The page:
Case Report: Ovarian Schistosomiasis in a Regional Australian Healthcare Setting

Shahnaz Aali, Hari Yuvaraj H, Ayman Aboda*, Brian McCully

Department of Obstetrics & Gynaecology, Mildura Base Public Hospital, Mildura VIC 3500, Australia.

*Corresponding author

Dr Ayman Aboda, Department of Obstetrics & Gynaecology, Mildura Base Public Hospital, Mildura VIC
3500, Australia.


Schistosomiasis is a water-borne parasitic disease affecting millions worldwide, particularly in Africa and tropical regions of South America and Asia.  We present an unusual Schistosomiasis in the ovaries of a postmenopausal woman undergoing bilateral salpingo-oophorectomy for chronic severe pain associated with chronic endometriosis.  The woman had initially emigrated from the Philippines and lived in regional Australia.  The case highlights the peculiarities of health care in migrant Australians, often encumbered by the difficulties of living in remote and regional settings.  This case demonstrates the importance of comprehensive history-taking and multidisciplinary collaboration to effectively manage complex medical cases, where the past may be equally significant as the current presenting complaint.


Schistosomiasis, colloquially known as bilharzia or snail fever, is a water-borne parasitic disease caused by parasitic trematodes worms belonging to the genus Schistosoma (1,2). It is a disease of global impact, affecting nearly 240 million individuals worldwide, predominantly in impoverished rural and peri-urban areas of Sub-Saharan Africa, South America and Asia (3).  It is the second most common infection after malaria (4). Schistosomes have a complex life cycle involving specific freshwater snail species as intermediate hosts and humans as the definitive hosts.  Human infection typically occurs during routine agricultural, domestic, and recreational activities that expose individuals to infested water contaminated with the free-swimming larval form, cercariae (5). Once in the human body, the larvae transform into adult worms, mainly in the mesenteric or perivesical veins, initiating a cascade of inflammatory and immunologic responses.  The pathological changes in tissues infested by Schistosomiasis are caused by a progressive inflammatory reaction to the parasite, leading to granulomas, fibrosis, and eventual organ dysfunction, such as hepatomegaly, splenomegaly and genito-urinary disorders (6).  In severe cases, the complications may be life-threatening. (7). Understanding this disease's life cycle, transmission, and pathogenesis is fundamental for effective diagnosis, treatment, and control.  In much of the world, however, effective strategies are encumbered by ever-pressing factors such as poverty, lack of access to clean water, and insufficient health education (8). This case presentation demonstrates that Schistosomiasis may also be seen in Australian health services, particularly in regional and remote centres where migrant Australians tend to settle.  It highlights the importance of developing a thorough understanding of history and endemic risk and acknowledges the unique and contemporary challenge of providing safe, effective health care to all Australians.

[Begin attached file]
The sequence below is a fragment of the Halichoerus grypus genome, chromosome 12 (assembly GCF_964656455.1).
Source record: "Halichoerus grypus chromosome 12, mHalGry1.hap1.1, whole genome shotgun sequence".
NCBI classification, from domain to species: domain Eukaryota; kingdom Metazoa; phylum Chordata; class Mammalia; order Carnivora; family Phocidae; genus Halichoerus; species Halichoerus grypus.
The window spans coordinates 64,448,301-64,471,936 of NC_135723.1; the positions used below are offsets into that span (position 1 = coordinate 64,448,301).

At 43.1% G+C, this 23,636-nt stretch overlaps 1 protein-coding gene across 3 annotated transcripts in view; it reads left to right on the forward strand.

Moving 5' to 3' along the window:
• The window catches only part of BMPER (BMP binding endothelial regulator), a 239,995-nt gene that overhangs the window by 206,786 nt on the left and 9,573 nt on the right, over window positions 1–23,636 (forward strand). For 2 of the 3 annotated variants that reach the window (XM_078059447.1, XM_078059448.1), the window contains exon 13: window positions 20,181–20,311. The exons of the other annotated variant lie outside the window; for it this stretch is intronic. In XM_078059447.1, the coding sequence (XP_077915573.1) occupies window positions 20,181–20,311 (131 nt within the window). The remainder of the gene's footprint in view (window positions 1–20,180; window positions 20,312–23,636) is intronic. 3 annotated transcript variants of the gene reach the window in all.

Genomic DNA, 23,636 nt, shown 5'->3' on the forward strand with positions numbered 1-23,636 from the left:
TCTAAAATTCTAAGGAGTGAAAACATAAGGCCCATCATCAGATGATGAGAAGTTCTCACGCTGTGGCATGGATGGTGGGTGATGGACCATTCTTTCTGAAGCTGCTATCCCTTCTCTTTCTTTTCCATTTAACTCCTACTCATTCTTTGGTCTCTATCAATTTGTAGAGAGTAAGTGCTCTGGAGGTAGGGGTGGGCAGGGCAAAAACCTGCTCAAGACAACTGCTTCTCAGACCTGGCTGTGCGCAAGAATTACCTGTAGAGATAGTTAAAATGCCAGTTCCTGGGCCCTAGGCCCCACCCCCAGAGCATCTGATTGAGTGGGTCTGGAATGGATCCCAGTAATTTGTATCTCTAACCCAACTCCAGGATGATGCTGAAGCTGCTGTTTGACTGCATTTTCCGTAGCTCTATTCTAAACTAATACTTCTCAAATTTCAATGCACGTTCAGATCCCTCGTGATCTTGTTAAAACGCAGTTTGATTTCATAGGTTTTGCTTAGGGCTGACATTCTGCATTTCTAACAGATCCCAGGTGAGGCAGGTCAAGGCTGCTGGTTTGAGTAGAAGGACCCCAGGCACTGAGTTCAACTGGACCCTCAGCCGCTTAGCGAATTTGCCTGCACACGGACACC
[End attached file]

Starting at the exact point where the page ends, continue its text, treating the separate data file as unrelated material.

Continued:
Case Presentation

We present the case of a 53-year-old postmenopausal migrant woman who presented in late 2022 with severe, chronic pelvic pain and dyspareunia.  The pain was long-standing.  At the time of presentation, she was noted to have had a cholecystectomy one year earlier for gall stones demonstrated on abdominal ultrasound in the setting of persistent epigastric pain.  The scan had also shown small, bilateral ovarian cysts thought to be consistent with chronic endometriomas.    In 2017, she had had laparoscopic cystectomy confirming the diagnosis.  Interestingly, the histology of adjacent stromal tissue identified calcified ova with giant cell infiltration likely to be reminiscent of non-active Schistosomiasis.   It was noted that the patient had grown up on farmlands in the Philippines which were subject to flooding, before emigrating to Australia in 2009.  Both she and other family members had been treated with Praziquantel for Schistosomiasis.   She was now living in rural Victoria, working as a seasonal labourer.

On current examination, liver function tests showed mildly elevated ALP and GGT.  Ultrasound of the right upper quadrant demonstrated heterogeneous changes within the liver consistent with chronic infection or inflammation.  Liver function and inflammatory markers were otherwise normal and non-specific.   Pelvic imaging showed the persistence of the ovarian cysts noted the previous year.  There was no significant change in size, with the largest still measuring less than 25x 21 x 17mm.  Serum tumour markers were normal - CEA 3.3 CA 125: 14 CA19-9: <2 AFP 2.8.  She was diagnosed with persistent, chronic endometriosis associated with ovarian cyst formation.  She was offered the option of either conservative surveillance or surgical management.  She requested the latter and was booked for bilateral oophorectomy with salpingectomy and total hysterectomy.  The procedure was commenced laparoscopically but was converted to an open procedure following the discovery of dense intra-peritoneal adhesions between the posterior uterus and the small bowel.  The procedure continued uneventfully, and she made a complete recovery and was discharged on day four following surgery for outpatient review.